Spatial distribution of conservation easements in the United States: drivers and implications

Authors: Paige Ramsey*, New Mexico State University, Michaela Buenemann, New Mexico State University, Jack Wright, New Mexico State University
Topics: Human-Environment Geography
Keywords: conservation easement, land trust, land management, GIS
Session Type: Poster
Day: 4/13/2018
Start / End Time: 5:20 PM / 7:00 PM
Room: Napoleon Foyer/Common St. Corridor, Sheraton, 3rd Floor
Presentation File: Download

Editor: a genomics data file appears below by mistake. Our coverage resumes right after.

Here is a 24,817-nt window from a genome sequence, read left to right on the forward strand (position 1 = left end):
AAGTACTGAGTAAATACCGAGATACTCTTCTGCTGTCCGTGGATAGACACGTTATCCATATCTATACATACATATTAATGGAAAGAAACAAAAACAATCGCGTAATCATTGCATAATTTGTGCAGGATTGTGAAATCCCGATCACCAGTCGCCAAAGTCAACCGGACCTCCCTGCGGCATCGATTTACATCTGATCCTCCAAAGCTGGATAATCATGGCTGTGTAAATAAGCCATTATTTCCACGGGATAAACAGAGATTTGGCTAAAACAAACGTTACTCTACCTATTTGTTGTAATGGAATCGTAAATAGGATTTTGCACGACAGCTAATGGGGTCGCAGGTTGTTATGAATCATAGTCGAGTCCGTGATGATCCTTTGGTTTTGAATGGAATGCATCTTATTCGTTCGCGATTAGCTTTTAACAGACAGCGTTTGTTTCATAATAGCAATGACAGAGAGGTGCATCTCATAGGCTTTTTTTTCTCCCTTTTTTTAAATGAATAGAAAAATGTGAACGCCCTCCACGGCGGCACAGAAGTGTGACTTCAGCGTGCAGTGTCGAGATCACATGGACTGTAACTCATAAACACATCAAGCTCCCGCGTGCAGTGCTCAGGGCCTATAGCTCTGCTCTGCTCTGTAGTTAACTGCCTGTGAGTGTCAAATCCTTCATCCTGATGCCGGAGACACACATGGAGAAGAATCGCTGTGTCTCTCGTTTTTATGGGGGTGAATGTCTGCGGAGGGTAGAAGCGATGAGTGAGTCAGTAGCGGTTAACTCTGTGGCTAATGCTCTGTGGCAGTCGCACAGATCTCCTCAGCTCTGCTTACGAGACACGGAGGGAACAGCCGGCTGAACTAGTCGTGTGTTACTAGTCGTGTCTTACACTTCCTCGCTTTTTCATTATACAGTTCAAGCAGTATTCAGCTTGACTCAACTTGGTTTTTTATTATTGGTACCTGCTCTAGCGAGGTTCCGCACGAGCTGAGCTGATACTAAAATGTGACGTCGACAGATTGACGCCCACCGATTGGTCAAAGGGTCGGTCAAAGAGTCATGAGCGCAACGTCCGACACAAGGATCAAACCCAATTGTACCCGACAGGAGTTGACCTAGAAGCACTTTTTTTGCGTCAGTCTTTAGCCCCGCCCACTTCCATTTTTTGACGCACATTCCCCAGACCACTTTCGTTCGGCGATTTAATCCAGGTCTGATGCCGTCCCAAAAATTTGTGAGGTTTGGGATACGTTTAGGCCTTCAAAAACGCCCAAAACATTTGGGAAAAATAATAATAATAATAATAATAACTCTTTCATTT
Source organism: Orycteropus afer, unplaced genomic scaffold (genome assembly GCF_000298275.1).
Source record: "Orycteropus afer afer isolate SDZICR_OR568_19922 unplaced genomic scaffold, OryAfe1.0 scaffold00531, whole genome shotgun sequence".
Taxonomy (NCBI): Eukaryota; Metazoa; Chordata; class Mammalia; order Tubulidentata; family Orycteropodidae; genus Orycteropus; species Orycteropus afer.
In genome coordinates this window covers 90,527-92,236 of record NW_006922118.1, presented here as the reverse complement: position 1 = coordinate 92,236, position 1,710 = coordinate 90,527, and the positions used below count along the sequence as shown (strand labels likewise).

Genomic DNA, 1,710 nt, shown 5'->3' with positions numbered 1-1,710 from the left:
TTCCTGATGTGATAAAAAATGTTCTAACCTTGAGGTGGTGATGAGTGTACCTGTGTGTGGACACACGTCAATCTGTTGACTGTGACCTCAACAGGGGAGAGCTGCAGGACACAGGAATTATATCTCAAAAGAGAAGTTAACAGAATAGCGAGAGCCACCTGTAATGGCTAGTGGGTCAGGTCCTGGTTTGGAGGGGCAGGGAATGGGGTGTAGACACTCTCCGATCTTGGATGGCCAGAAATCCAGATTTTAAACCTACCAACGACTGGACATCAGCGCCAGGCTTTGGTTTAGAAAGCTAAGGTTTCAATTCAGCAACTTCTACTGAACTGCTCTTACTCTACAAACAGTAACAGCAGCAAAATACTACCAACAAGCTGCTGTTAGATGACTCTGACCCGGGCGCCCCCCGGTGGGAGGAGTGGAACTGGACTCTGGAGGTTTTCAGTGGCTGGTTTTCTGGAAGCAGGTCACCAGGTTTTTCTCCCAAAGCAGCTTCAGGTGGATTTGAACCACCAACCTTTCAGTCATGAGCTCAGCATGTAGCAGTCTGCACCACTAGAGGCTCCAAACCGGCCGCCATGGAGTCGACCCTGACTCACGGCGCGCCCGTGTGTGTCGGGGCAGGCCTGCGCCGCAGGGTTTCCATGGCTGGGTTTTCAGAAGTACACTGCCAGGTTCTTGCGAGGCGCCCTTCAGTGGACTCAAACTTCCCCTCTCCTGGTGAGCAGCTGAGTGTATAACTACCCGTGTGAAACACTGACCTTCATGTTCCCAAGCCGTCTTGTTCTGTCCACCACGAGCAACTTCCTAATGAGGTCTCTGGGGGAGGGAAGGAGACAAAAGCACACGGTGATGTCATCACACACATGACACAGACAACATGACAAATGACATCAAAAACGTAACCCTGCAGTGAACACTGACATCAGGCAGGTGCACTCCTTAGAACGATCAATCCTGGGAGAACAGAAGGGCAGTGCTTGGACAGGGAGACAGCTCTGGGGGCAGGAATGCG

Conservation easements allow private land owners to protect their land from development in perpetuity. However, our understanding of where conservation easements occur in the United States and why is limited, hampering the ability of land trusts to better target specific groups of people for the purpose of establishing new conservation easements. To address this issue, our objectives were to characterize, explain, and predict the current spatial distribution of conservation easements in the United States. To meet these objectives, we mapped and modeled the distribution of conservation easements by integrating a diversity of human (e.g., economics and politics) and environmental (e.g., climate and land cover) explanatory variables in ordinary least squares and geographically weighted regression frameworks. Our results indicate that there are hot spots of conservation easements in California, the Rocky Mountains, and along the central and northern East Coast; conversely, there are cold spots of conservation easements in the Great Basin, the Great Plains, and the Upper Midwest. Vermont has the highest percent of private land protected by conservation easement at 10.79% and North Dakota, South Dakota, and Oklahoma have the lowest at 0%. The average percentage of private land preserved by conservation easement nationwide is 1.45%. Moreover, our findings suggest that human variables are stronger predictors of conservation easements than environmental variables. In particular, conservation easements are more likely in states with higher income, higher education levels, and democratic tendencies than states with lower income, lower education levels, and republican tendencies.

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